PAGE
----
Nonhuman characters should not have perfect love lives any more than the humans should, just because they’re “mates.” Please.
4) The things one can’t say.
A fantasy culture might well have a conception of love that does not exist in twenty-first-century Western culture. The writer might invent a term for it in a conlang, or simply call it “nameless” (especially if the protagonist does come from a culture that has more “traditional” notions of romantic love, and is encountering this ideal as a foreign one). Or they might describe it as a list of terms that include differences from “pure” romantic love. This can add enormously to the “alien” feeling of the world. Why should another world chop up emotions just the way we do, or assume that when one character tells another, “I love you,” it means the exact same thing it does to us?
I’ll include a personal example, since I haven’t read many books lately that include one. In creating a species whose cultures tended be meritocratic and anarchic—not least because all of them lived thousands of years, had powerful magic, and had emotions many times stronger than a human’s, so, for example, suicide and murder were painfully common, and restraint based on force or age tended not to work that well—I chose to emphasize a kind of love that focused on choice, the partners wanting rather than needing each other. Among one subrace of that species, that got called ‘chatal,’ and implied lifelong commitment, children if the couple was heterosexual and wanted them (since fertility was also a choice), and equal work to make it work, but wanting rather than needing and pretty much instant parting of the ways if one of them chose it so. The people involved in this kind of love valued freedom enough that they refused to say the commitment could bind them against their wills, even if their partner still wanted the relationship to continue.
(Yes, in fact, this species did get involved in genocidal wars frequently and destroyed the created world—as in, magical blasting back to less than the equivalent of the Stone Age—on more than one occasion. They also oppressed humans. This is what I get for trying to come up with an answer to elves that was, well, not quite so wimpy).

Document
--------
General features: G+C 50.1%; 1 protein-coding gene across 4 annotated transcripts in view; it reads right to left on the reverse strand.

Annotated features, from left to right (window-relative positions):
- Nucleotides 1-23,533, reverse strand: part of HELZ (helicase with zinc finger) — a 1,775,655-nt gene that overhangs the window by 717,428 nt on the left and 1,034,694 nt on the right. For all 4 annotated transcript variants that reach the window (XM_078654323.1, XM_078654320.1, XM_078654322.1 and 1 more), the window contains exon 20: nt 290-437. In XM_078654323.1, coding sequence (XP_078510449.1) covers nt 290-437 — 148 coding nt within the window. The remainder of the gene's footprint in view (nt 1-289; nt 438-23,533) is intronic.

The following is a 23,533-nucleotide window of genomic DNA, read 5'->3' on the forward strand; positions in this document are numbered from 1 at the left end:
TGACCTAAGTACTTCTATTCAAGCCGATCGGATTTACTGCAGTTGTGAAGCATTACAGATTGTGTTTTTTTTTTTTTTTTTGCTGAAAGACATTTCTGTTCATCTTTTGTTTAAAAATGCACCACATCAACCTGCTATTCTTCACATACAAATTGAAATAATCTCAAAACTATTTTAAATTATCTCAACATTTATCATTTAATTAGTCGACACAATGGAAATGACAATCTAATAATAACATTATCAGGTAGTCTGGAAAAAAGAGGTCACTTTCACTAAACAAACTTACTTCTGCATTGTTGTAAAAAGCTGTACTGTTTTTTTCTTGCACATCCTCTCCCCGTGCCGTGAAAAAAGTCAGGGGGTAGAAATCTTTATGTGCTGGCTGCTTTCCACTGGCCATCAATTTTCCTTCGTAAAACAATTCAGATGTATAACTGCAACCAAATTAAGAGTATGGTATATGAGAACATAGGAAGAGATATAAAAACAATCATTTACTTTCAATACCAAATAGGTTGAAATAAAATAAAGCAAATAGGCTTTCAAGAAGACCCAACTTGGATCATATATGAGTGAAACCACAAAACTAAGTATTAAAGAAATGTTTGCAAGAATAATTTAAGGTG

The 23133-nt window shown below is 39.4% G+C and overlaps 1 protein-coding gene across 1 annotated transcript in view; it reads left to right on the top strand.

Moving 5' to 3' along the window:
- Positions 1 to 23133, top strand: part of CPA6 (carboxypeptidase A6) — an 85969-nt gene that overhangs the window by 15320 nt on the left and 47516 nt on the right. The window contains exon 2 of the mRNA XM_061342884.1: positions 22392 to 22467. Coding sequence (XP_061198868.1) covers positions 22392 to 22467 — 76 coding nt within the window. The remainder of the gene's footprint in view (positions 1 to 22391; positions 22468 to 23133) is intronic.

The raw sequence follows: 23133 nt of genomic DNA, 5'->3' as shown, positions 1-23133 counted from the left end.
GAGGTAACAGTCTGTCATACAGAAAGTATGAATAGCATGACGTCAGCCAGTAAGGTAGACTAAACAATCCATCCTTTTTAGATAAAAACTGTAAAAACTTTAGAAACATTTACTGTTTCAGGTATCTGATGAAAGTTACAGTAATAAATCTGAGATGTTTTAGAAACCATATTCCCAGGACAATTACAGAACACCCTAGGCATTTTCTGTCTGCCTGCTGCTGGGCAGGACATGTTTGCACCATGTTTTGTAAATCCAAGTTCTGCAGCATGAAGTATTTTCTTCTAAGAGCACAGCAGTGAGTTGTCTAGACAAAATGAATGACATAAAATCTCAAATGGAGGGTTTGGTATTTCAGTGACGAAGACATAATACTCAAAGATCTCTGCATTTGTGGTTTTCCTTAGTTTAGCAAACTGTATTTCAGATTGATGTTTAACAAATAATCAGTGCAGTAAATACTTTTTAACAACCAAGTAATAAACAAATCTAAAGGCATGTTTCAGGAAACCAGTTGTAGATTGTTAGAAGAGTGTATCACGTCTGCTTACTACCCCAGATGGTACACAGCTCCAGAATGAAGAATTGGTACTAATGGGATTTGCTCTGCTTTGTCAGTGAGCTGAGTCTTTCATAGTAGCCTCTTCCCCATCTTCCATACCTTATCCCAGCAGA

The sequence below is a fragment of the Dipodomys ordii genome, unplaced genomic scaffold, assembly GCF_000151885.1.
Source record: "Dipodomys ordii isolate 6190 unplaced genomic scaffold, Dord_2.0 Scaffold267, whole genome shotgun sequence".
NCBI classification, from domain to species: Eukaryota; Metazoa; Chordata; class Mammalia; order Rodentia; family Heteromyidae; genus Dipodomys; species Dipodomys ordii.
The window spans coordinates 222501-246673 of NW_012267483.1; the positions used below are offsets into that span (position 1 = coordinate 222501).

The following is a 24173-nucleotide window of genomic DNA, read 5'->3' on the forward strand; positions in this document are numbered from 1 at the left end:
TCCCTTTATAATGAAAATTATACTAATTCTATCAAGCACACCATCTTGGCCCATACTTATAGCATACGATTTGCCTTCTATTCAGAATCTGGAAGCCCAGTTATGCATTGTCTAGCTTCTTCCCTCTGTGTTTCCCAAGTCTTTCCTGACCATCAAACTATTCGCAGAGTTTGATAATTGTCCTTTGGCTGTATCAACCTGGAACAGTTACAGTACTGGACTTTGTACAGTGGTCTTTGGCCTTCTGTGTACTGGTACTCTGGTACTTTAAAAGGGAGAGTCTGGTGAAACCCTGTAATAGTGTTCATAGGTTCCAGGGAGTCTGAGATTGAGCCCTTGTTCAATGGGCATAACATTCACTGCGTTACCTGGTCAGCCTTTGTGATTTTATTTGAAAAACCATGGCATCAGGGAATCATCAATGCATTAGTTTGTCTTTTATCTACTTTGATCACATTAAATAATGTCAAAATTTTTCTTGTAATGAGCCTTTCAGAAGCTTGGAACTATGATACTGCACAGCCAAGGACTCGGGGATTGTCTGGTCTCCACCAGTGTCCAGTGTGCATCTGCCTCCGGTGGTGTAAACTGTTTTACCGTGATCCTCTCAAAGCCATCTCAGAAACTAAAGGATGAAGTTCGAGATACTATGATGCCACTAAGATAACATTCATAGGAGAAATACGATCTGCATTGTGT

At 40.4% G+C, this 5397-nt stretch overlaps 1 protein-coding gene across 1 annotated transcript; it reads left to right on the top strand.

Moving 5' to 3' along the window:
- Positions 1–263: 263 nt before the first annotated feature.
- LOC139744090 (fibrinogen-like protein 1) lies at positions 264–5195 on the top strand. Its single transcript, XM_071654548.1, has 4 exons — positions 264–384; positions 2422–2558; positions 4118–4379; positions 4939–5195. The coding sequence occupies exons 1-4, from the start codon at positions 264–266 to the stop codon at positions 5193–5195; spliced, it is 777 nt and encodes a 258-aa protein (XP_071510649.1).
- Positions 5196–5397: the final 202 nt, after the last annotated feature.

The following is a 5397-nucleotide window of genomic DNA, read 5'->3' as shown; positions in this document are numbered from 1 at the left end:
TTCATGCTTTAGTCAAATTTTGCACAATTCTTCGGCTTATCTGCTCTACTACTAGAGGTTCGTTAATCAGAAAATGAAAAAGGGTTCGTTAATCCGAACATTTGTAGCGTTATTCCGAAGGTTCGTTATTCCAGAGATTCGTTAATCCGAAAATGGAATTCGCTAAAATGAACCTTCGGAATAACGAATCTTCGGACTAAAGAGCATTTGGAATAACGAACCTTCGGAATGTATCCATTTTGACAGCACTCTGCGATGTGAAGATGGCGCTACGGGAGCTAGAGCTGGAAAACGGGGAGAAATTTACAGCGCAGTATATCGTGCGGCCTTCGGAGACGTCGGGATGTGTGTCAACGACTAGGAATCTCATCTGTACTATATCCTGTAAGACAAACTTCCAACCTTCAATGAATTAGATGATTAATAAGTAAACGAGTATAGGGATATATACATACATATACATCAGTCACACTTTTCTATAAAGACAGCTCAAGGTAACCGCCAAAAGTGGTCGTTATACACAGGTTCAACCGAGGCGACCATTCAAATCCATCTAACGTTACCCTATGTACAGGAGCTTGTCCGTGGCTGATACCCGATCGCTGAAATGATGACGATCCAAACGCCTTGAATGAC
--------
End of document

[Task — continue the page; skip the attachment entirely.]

More complex romantic relationships, and definition of love by the setting as well as by a period in Earth’s own history or the author’s own values, cannot be a bad thing.
5) Know your motivations.
I hesitated to put this one in here, but, well, something like it went into the sex scene rant, and even into the last one when I talked about authors who create one character in a romantic relationship just to reward the character they’ve fallen in love with. So I’ll put this here, too.
Know yourself and how you write about romance, or try to. This has two purposes. First, it lets you know what you’re genuinely uncomfortable with writing. That isn’t necessarily a barrier against trying it—I tried what was technically a foursome love affair, except that it involved a woman falling in love with a man who had three heads, all with separately independent brains, and had it not work—but, hey, if this story does not need a group marriage and you’re not comfortable with writing more than two partners, why put it in there? Same with writing sex; if a story doesn’t need sex, it doesn’t have to have it, or it can have a fade-to-black instead.
The second purpose is to avoid fetishization. If someone puts group marriages in to be Daring and Transgressive, or because group marriage is so much cooler than boring ol’ monogamy, I think it heads towards false ‘subversion’ pretty damn quickly. It becomes more about the author and what they believe and what they’re doing with this one aspect of the world than it becomes about telling a good story. And then we’re back with pushing a Message at the expense of the story again.
I apologize for this last point, which is the most personal. I appreciate writing that tries to have a good story and insightful/disturbing/thinky thematic elements. But if a choice between the two must be made, I choose the good story every time, because I think pieces that sacrifice good writing, characterization and setting and plot and all, to the Message are not stories. Sorry. It’s the way I’m wired.
Haven’t decided on the next topic yet. Shall have to do that fairly soon.